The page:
On Christmas morning that is clear and cold, and confronting an overflowing folder marked “Porta Fidei” with the animus of throwing it all out – the Year of Faith having terminated – my eyes fall on the second paragraph of Benedict XVI’s motu proprio which reads: “Ever since the start of my ministry as Successor of Peter, I have spoken of the need to rediscover the journey of faith so as to shed ever clearer light on the joy and renewed enthusiasm of the encounter with Christ.” And I immediately think of pope Francis on November 6 last and his heading straight for Vinicio Riva, 53, from Vincenza, Italy, who suffers from a startlingly disfiguring (and repugnant) neurofibromatosis. “He didn't have any fear of my illness. He embraced me without speaking. I quivered. I felt a great warmth… I felt like I was in paradise.” Francis had no idea if his wounds were contagious. Robert Moynihan of  “Inside the Vatican” wrote: “People are usually afraid to come close to the hundreds of boils that cover Riva’s body, fearing that his  very presence could make them sick. He thought the Pope would speak to his aunt, who was with him and that he would only get a cursory glance. But instead, Francis headed straight towards Riva, wrapped his arms around the man’s head and pulled him in for a tight embrace. It was like nothing Riva had ever experienced before.”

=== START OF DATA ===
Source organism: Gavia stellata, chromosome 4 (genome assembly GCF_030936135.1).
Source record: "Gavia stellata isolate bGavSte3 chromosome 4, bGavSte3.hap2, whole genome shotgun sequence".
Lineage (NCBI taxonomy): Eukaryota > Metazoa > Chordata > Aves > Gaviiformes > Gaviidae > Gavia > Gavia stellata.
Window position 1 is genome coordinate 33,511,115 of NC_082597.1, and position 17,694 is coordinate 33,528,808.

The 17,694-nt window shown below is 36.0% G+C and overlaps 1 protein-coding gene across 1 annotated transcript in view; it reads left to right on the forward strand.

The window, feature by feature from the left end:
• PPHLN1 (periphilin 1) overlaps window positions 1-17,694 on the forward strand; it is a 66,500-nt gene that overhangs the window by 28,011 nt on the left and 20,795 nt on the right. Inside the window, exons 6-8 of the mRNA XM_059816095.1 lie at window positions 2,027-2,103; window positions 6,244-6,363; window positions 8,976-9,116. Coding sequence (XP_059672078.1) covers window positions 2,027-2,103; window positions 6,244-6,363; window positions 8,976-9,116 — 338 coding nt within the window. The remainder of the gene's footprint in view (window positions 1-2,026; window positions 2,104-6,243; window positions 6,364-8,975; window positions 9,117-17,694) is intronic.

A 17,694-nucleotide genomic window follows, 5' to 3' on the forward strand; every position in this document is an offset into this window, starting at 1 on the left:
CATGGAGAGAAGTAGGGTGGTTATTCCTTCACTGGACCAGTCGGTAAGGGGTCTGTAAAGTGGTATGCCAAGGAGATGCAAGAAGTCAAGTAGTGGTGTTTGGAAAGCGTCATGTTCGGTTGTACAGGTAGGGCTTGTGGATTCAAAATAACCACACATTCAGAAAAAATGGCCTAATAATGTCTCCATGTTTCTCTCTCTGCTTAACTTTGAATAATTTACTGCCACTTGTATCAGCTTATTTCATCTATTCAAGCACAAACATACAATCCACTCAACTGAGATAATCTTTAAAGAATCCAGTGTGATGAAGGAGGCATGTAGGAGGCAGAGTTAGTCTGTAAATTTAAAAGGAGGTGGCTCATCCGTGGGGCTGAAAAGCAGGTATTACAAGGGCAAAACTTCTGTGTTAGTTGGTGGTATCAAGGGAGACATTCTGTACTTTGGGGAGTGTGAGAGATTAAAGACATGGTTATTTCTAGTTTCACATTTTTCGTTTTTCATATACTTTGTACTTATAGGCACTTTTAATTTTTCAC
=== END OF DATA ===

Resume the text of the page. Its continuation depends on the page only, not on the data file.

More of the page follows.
In that second paragraph, Benedict quotes himself from the homily of his inauguration Mass in 2005: “The Church as a whole and all her Pastors, like Christ, must set out to lead people out of the desert, towards the place of life, towards friendship with the Son of God, towards the One who gives us life, and life in abundance.” And he continues in Porta Fidei: “It often happens that Christians are more concerned for the social, cultural and political consequences of their commitment, continuing to think of the faith as a self-evident presupposition for life in society. In reality, not only can this presupposition no longer be taken for granted, but it is often openly denied.”